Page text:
Back in town, the truth is revealed, but all is forgiven when Katie turns out to be quiet the girl herself. Unforeseen contention, however, comes when Calamity, apparently having been the only white woman in town, suddenly has some competition when it comes to male companionship. Though she had never expressed much romantic interest in a man, her gradually more ladylike transformation at the hands of Katie gets her emotions reeling and her (perhaps now outdated) feminine instincts kick in, or at least do so on occasion. But the transformation is a false one, and so is doomed to fail. Authenticity of character is crucial to Calamity Jane, just as it is in most Westerns. But in a male-dominated genre like the Western, this musical variation with such a prominent and endearing female focus is certainly something unique.

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The versatile and vastly underrated Vincente Minnelli directs the third film in the set, The Band Wagon. Shot in gorgeous Technicolor and produced by the famed Arthur Freed unit at MGM, the film follows fading—no, faded—movie star Tony Hunter (Fred Astaire) as he makes the shaky transition from screen to stage. Joining him are the husband and wife writing team of Lester and Lily Martin (Oscar Levant and Nanette Fabray), who are first seen as Hunter’s two-person fan club, famed ballet star Gabrielle Gerard (Cyd Charisse), and producer/director Jeffrey Cordova (Jack Buchanan). The alliance isn’t always a sturdy one, but once everyone gets on the same track, it exemplifies the “no business like show business” adage. Like Kiss Me, Kate and so many other musicals, The Band Wagon is set primarily behind the scenes of a theatrical production as it goes from initial inspiration to opening night, with all the creative differences along the way—so many, in this case, it’s a wonder the show comes off at all. But even in this tried and tested set-up, Minnelli and company create something special.

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Primary reasons for the film’s excellence are the extraordinary dance numbers and the music and lyrics by Arthur Schwartz and Howard Dietz. Form the early “Penny Arcade” sequence, with Astaire’s ode to a shoeshine, to the grand finale, the genre-bending noir-tinged “Girl Hunt,” the film’s most iconic number and its most brilliantly designed, all involved do flawless work. The only exception is the “Triplets” number, which is truly bizarre. Astaire and Charisse make a dynamic duo, even if at first seeming to be personally and physically mismatched (IMDB claims they were actually the exact same height and weight). Astaire in particular displays a stunning range of movement in his straightforward dancing, his casual shuffles, and his mannerisms—in everything he does really.

The second key feature of The Band Wagon is its recurring thematic discrepancy between light, box office fun and serious, classic productions. When the film begins, Cordova’s current work is the gloomy and somber “Oedipus Rex.” Hunter wonders if he is really the right man for the job when it comes to a musical. Indeed, as it turns out, Cordova does envision a modern day “Faust,” not what anyone else had in mind, and, as we see, not what audiences want. Things get turned around and all is well, but the theme pervades. The “That’s Entertainment” sequence, which Cordova actually instigates, gets to the heart of the film and its artistic conflict. The artificial barrier between high and low art, typically designated by critics and subsequently influencing product accessibility and audience perception, more often than not hinders both categorizations. As The Band Wagon shows, there may be differences in subject matter and tone, but entertainment is entertainment, be it ballet and Sophocles or tap dance and a gangster movie. Just put on a good show.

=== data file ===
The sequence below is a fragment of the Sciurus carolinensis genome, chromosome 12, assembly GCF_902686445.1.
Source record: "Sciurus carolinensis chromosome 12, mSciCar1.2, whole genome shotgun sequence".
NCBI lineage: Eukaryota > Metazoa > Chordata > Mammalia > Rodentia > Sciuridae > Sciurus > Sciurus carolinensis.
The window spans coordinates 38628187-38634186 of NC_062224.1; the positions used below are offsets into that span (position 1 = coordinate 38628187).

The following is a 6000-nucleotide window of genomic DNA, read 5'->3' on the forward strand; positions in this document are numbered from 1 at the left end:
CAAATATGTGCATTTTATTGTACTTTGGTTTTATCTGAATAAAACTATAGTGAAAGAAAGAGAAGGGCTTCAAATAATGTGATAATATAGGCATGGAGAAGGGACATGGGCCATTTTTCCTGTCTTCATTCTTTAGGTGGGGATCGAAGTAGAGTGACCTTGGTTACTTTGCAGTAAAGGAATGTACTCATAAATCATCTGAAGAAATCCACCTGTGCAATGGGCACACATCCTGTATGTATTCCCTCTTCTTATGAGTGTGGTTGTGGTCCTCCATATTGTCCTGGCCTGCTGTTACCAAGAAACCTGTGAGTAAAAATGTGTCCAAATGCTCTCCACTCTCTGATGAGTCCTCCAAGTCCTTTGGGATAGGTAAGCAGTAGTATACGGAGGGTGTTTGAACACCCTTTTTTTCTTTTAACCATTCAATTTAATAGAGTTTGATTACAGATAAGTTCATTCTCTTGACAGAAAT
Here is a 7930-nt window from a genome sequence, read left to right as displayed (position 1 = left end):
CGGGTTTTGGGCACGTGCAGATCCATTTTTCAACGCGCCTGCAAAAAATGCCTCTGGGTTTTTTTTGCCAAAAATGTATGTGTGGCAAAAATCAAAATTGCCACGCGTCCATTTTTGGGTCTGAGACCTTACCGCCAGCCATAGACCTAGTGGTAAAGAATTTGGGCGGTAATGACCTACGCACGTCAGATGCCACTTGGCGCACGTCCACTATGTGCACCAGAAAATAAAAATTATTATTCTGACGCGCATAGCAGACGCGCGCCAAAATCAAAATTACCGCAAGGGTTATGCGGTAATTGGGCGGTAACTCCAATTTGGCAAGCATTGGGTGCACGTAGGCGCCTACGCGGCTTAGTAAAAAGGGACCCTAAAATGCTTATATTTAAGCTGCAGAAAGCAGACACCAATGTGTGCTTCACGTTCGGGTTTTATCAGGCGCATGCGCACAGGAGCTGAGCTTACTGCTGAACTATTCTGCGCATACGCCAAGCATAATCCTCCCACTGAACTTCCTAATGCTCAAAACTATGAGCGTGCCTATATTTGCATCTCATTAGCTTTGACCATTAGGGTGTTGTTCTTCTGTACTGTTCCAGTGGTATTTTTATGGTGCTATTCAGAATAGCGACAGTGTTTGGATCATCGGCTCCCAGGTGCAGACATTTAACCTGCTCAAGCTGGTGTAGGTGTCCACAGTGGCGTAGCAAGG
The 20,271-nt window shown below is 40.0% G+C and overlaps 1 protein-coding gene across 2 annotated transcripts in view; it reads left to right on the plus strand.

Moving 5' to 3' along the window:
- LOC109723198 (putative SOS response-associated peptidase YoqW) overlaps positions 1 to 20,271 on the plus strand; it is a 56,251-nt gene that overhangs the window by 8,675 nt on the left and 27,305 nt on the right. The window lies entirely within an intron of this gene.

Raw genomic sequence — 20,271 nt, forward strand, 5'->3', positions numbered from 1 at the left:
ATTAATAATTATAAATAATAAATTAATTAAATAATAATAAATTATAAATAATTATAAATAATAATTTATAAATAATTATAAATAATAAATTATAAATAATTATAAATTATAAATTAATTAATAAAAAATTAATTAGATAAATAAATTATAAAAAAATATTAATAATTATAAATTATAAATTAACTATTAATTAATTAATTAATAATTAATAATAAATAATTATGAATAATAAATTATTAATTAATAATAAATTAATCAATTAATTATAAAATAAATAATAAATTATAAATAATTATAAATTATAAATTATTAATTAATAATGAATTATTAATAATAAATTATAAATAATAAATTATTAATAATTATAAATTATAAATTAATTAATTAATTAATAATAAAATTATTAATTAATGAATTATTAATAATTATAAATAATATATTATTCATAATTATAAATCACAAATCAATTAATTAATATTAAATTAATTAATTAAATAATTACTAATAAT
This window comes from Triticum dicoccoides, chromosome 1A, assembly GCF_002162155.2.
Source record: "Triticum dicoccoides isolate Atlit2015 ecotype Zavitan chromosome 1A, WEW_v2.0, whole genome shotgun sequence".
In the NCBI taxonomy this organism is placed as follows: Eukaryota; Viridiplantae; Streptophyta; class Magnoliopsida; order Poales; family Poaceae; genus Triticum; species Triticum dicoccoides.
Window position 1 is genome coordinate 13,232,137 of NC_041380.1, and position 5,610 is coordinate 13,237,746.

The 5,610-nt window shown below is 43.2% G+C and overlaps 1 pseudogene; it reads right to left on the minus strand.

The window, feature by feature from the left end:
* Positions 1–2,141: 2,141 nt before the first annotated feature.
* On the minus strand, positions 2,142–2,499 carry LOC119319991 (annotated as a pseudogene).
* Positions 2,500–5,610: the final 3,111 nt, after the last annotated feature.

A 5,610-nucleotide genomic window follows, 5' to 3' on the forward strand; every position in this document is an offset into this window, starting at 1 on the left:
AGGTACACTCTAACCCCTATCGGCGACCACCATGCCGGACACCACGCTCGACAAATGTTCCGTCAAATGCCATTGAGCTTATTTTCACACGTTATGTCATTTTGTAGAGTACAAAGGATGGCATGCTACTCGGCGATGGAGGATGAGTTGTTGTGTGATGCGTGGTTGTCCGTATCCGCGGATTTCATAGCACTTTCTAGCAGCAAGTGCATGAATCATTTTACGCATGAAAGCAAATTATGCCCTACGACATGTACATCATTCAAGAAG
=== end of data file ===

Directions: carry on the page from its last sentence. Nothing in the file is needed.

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Finally, there is Singin’ in the Rain, arguably the best musical ever made (it certainly is for my money). Stanley Donen and star Gene Kelly direct this American movie essential about the transition from silent pictures to the talkie. With Kelly’s Don Lockwood are musician Cosmo Brown (Donald O’Connor) and chorus girl/wannabe actress Kathy Selden (Debbie Reynolds), as well as Lockwood’s perpetual co-star, Lina Lamont (Jean Hagen), who, like so many real silent stars, struggles to make the transition into talking pictures.

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The music of Singin’ in the Rain is famously fantastic and the dance numbers are inventive and enjoyable. The performances are amusing (Selden is particularly funny) and the look of the film is dazzling (thanks largely to the cinematography of five-time Oscar nominee and one-time winner Harold Rosson). But why the film holds up best has to do with the fact that it’s a great movie about movies. As is evidenced by just the three other films in this set, so many great musicals have Broadway or similarly theatrical scenarios as their backdrop. Rare is the movie musical about a movie musical. Behind the scenes musicals about what it takes to put on a stage performance can obviously be entertaining and even enlightening, but they can also do a discredit to what it takes to make such a film itself. Singin’ in the Rain not only takes that as its primary concern, but does so in a time period setting just at the dawn of the musical genre. Subsequently, it’s a fascinating movie that bears historical significance beyond its own standing as one of Hollywood’s finest achievements.


1 comment:

  1. I just love the collection. I am planning a small party based on music theme and I think this collection and ideas behind it will definitely help me a lot and that is why I am planning a party at New York venues.